On Beads and Boats: Merovingian beads travelling through time and space Merovingian beads found in Oegstgeest (photo by author)

On Beads and Boats: Merovingian beads travelling through time and space

What do beads and boats have in common? In Merovingian Europe, just about everything. Just like boats, Merovingian beads travelled through time and space, across huge distances, into other worlds and back again.

It is commonly known that boats played an important role in early medieval times. In an era in which rivers were the most important highways for transport, boats were indispensable. Water was the easiest way to travel, and boats connected worlds, carried peoples, beliefs and ideas, as well as pots, beads, grain and wine. Besides being a means to get from A to B, boats were used as symbols for travel between different spiritual worlds. We all know the examples of ship burials, suggesting a journey after death. When you think about it, this is not very surprising: waterways and coastlines are often associated with barriers and gateways to other worlds, and ships were the one means available to traverse them (Pye 2015).

Like boats in the early middle ages, people, places and things can be and represent several things at once. An object can be an heirloom, a functional tool, a reviver of memories and a piece of junk all at once. A symbol can have multiple meanings. Traditionally, a place like a coastline can be an unyielding barrier, and the gateway to other worlds, both literally and figuratively. When you look closely, everything is multiple things at once: it is all in the eye of the beholder. In this blog, I want to explore this idea for beads found by the thousands in Merovingian cemeteries (fig. 1). They lend themselves well for this topic, as they were both mass produced commodities and so special that they were deposited in graves at the same time.

Merovingian beads Oegstgeest 4 Merovingian beads Oegstgeest 4
Fig. 1 Besides being a common find in cemeteries, sometimes beads are found in the remains of Merovingian settlements as well. These were found amongst the remains of an early medieval settlement in Oegstgeest (Picture by author).

Merovingian beads

Hundreds of thousands of decorative beads have been deposited in inhumation graves across Europe dating between ad 400-750. When beads are excavated, they are often dismissed as meaningless trinkets. In the past few years, however, it has become clear that bead research has much more to offer. Beads are durable, portable, ubiquitous, and highly variable objects. They are also a means to gain a better understanding of mercantile and other networks that facilitated long-distance trade. For example, archaeometric analysis of Merovingian glass beads has demonstrated that in the fifth and sixth centuries, many monochrome glass beads were imported into Europe from the Near East, and even from as far away as India and Sri Lanka (Pion&Gratuze 2016). As hundreds of thousands beads are known from numerous Merovingian cemeteries in north-western Europe, beads seem to be a perfect material category to study early medieval exchange.

The world on a string

In a single string of beads found in a Merovingian grave, beads with provenances as varied as Europe, Egypt, the Near East and the Baltic are represented. Let me illustrate it with an example from the cemetery of Lent-Lentseveld near Nijmegen (fig. 2). This string of hundred-twenty-one beads was found around the neck of a young child in a grave that dates to the first half of the sixth century CE. Besides the necklace, other objects were deposited in the grave as well: a ceramic vessel, a glass beaker, a spindle whorl, some belt fittings and a bone disc (fig. 3).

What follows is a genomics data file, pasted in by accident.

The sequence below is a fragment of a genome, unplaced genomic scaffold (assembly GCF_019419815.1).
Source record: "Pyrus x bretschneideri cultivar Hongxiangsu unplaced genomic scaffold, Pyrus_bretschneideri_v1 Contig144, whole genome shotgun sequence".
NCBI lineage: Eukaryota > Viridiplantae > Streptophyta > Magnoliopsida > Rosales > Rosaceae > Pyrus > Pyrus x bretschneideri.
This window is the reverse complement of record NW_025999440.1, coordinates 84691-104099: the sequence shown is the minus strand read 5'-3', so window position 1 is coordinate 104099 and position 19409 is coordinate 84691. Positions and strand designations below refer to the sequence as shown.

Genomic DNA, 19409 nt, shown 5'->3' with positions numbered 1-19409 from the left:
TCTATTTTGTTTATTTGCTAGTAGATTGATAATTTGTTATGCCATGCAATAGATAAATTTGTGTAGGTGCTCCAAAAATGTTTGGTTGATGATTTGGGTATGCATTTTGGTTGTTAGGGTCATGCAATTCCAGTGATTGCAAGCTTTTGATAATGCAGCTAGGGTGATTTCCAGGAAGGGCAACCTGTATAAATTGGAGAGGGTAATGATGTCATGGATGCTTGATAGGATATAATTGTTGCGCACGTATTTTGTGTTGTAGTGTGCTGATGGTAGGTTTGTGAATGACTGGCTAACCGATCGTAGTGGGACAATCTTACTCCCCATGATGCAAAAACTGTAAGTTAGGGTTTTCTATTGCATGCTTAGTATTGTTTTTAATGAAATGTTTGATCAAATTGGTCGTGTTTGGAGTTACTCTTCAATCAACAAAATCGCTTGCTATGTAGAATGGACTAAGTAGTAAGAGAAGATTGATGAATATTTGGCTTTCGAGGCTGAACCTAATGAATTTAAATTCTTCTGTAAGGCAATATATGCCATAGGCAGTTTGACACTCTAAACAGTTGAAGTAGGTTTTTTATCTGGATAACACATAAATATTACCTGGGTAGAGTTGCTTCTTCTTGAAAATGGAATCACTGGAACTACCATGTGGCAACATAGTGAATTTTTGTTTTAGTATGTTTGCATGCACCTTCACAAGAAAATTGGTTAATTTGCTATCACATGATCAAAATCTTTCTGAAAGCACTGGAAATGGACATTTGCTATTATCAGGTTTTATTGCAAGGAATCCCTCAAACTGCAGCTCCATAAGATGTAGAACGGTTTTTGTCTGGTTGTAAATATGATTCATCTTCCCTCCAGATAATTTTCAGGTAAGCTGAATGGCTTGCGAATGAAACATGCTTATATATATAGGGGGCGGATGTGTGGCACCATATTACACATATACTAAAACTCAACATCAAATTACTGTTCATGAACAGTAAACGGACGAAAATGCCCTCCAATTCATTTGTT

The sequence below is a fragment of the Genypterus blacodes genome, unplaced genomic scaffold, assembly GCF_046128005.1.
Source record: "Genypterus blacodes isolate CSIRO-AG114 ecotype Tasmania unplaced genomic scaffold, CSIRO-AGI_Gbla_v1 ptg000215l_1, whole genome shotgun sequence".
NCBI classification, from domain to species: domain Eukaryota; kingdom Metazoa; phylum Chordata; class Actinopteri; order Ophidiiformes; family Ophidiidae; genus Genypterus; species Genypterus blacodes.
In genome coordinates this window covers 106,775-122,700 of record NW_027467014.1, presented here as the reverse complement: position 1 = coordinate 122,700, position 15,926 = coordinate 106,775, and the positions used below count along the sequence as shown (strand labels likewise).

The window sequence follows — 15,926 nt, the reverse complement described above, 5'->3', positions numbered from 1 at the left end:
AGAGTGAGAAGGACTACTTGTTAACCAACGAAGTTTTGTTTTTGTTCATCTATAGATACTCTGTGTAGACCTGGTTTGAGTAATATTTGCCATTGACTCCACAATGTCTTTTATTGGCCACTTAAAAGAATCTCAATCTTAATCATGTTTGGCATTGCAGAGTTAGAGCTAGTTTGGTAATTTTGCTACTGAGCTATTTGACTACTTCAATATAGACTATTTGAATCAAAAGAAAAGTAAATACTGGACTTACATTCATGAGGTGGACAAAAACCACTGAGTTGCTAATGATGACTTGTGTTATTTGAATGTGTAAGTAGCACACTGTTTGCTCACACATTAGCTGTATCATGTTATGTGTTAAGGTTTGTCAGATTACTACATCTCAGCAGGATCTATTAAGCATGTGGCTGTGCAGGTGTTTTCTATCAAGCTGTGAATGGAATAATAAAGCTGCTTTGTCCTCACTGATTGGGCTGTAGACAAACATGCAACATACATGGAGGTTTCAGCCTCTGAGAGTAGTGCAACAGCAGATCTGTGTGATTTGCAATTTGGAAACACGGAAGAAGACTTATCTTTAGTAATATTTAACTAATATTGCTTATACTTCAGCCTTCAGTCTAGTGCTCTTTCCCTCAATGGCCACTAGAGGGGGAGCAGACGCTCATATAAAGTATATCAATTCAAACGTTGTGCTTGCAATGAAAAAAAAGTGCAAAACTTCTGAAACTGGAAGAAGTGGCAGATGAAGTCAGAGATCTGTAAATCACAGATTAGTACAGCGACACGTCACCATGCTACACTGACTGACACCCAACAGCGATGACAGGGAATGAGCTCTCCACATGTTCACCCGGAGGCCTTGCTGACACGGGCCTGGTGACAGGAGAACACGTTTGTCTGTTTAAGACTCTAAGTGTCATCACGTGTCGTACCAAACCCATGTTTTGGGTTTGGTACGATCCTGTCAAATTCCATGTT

Merovingian beads 2c Merovingian beads 2c
Fig. 2: This string of 121 beads was found around the neck of a young child in a grave from the 6th century cemetery of Lent-Lentseveld (photo: Anneke Dekker).
Merovingian grave cemetery Merovingian grave cemetery
Fig. 3: Overviewphoto of the grave from the 6th century cemetery of Lent-Lentseveld in which the string of beads was found (photo: Gemeente Nijmegen).

This necklace consists of hundred-and-six beads made of glass, one made of faience and fourteen made of amber. Beads of amber represent about ten percent of Merovingian beads, and the raw material for these was most likely imported from the Baltic (Langbroek 2018). The glass beads in this string were made with varying techniques. Thirty-three are wound beads, a technique that was used to produce beads at many locations across Europe. Sixty-six were made out of drawn, folded or perforated glass, most of which were made in the Near East, some in the Middle East and one in India. Lastly, five beads are so-called millefiori or mosaic beads (not all depicted), that were made in Egypt (for more info on Merovingian beads and their provenances, see Pion 2014).

Strikingly, around the neck of this dead child a myriad of connections with many different parts of the world is represented. Literally, this necklace represents the world as people then knew it on a string. What is perhaps even more surprising, for bead sets found in Merovingian cemeteries this is not even that uncommon. Nearly all bead sets from cemeteries contemporary to Lent, of which there are many in Europe, have such varying provenances. This display of overseas connections was not reserved for the very special dead only: whenever beads are found, they are found in about half of the graves in which women were buried (Langbroek 2016).

Traveling through Time and Space

The study of beads demonstrates that the Merovingian population of north-western Europe seems to have been remarkably well-connected. How did beads from such distant places come to be so well represented in Merovingian cemeteries? Most likely, they were piggybacking on boats travelling across the continent transporting perishable bulk goods such as wine, furs, grain or even slaves. These products and people may have been exchanged for Frisian cloth, salt, or horses. In the saint life of St Goar, Frisian merchants are mentioned going up and down the Rhine, also as middlemen shipping exotic and valuable goods (Lebecq 1983). They were using boats that could be beached anywhere, and indeed there are records of Frisian merchants in many places across the continent. No matter what was being transported, there was always room for a bag of beads. As such, the study of beads can serve as a blueprint for other exchanges that left no traces in the archaeological record.